If the alleged violation is customer or advertising-based, pull the file and review it carefully. Do all of the signatures in the file look consistent? Or may someone have forged a signature?
Build the story of what actually happened by reconstructing the detail, step by step, and commit to recording this for yourself to have a chronological record of what happened. Be sure to include direct quotes from the witnesses in your chronology.
Now, refer back to the original allegations to determine what holes are left in the story. Try to unearth the details relating to those holes. Re-interview as needed. Taking good notes is critical!
Contact your risk mitigation expert and determine if the charge could be covered by your insurance policy. Consider this carefully. Depending on the dollars involved and the nature of the complaint, insurance company adjustors can make the matter more complex and time-consuming. This is an expansive question, so this will be a future article, as well.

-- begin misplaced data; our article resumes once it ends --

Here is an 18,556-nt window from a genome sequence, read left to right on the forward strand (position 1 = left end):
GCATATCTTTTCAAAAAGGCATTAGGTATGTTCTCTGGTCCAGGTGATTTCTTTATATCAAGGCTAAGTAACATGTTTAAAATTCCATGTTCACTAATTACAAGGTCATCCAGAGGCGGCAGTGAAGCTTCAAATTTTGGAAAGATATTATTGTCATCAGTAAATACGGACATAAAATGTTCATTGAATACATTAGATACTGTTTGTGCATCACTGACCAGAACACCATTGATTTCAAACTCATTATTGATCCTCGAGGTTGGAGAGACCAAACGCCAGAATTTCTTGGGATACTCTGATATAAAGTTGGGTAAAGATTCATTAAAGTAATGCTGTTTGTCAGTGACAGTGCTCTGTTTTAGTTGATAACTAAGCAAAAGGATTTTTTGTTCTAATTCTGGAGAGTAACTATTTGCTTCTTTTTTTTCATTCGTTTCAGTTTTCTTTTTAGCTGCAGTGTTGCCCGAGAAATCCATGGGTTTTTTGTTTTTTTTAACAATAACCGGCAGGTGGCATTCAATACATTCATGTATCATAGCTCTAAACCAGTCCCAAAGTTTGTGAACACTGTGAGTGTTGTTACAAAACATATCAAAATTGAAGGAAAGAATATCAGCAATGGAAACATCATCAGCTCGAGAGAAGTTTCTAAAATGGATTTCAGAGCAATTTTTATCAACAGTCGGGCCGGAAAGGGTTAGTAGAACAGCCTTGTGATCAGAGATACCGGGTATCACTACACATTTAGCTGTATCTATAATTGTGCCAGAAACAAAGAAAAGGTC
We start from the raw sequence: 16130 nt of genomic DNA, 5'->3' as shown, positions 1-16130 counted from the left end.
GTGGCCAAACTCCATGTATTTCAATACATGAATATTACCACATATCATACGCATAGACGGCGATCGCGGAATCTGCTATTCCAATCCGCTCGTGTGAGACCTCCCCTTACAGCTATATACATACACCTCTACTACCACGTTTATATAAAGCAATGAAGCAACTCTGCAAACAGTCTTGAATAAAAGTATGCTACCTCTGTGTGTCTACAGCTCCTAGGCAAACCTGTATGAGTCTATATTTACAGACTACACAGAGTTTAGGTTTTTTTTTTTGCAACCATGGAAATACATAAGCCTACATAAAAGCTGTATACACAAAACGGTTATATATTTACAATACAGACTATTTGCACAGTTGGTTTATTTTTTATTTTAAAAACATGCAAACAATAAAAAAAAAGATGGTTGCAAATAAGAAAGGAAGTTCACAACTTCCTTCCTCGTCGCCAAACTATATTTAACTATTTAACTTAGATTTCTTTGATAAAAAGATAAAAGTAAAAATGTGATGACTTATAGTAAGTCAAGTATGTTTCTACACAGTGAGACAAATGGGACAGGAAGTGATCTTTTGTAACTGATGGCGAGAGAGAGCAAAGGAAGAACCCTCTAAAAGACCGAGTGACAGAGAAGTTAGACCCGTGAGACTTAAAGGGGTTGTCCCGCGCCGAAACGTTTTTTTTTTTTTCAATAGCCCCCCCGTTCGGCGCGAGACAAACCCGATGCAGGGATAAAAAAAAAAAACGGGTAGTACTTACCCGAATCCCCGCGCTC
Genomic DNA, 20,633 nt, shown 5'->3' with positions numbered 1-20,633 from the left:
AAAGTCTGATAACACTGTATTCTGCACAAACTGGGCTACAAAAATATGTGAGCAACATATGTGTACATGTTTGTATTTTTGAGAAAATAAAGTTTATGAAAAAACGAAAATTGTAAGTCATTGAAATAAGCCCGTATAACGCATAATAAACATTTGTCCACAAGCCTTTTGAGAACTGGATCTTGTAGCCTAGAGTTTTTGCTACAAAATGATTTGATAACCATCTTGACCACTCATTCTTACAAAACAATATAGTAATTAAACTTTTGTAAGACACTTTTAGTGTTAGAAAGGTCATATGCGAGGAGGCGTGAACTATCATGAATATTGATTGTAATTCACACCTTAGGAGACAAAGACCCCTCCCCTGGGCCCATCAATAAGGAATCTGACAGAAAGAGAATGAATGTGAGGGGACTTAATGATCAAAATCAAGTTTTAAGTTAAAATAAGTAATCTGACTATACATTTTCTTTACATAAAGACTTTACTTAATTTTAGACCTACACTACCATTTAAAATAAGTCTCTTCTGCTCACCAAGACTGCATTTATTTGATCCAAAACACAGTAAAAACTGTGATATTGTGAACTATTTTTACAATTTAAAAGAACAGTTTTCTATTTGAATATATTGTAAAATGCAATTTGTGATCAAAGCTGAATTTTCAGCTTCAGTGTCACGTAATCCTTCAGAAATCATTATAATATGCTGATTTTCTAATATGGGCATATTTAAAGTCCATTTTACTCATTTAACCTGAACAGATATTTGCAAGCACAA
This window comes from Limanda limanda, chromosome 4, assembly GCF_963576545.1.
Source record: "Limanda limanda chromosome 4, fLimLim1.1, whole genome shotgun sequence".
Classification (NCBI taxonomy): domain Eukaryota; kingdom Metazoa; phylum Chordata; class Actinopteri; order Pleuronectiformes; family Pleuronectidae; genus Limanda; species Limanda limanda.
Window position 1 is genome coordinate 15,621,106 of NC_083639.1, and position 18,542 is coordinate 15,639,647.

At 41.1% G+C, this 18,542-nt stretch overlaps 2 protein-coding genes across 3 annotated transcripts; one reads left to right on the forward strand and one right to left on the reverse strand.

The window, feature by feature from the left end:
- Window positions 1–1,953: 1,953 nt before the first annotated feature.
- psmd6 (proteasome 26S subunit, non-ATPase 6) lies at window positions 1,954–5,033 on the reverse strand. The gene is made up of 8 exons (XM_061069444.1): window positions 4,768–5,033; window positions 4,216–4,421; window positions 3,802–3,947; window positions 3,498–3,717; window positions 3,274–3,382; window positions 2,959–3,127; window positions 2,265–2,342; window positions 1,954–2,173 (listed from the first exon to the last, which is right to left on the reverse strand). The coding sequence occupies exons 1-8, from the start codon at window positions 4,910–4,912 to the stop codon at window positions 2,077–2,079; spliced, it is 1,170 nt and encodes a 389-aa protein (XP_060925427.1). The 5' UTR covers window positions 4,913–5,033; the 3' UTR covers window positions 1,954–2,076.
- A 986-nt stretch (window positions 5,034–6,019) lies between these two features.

Most “complaints” have deadlines. Just be aware of this and ensure you are responding promptly. At this point, I advocate contacting the regulator directly and having a friendly chat. Find out what he/she is looking for. If the problem was related to a consumer or employee, resolving it may be as simple as satisfying their concerns. If it is advertising-related, I can assure you it won’t be that simple. During that call, be positive, be professional, and assure him/her that you want to resolve the issue. Ask for permission to ask questions. Grab your chronology and ask questions to try to fill in the gaps where the allegations do not make any sense. Go slowly and listen carefully as the regulator may or may not have the correct information.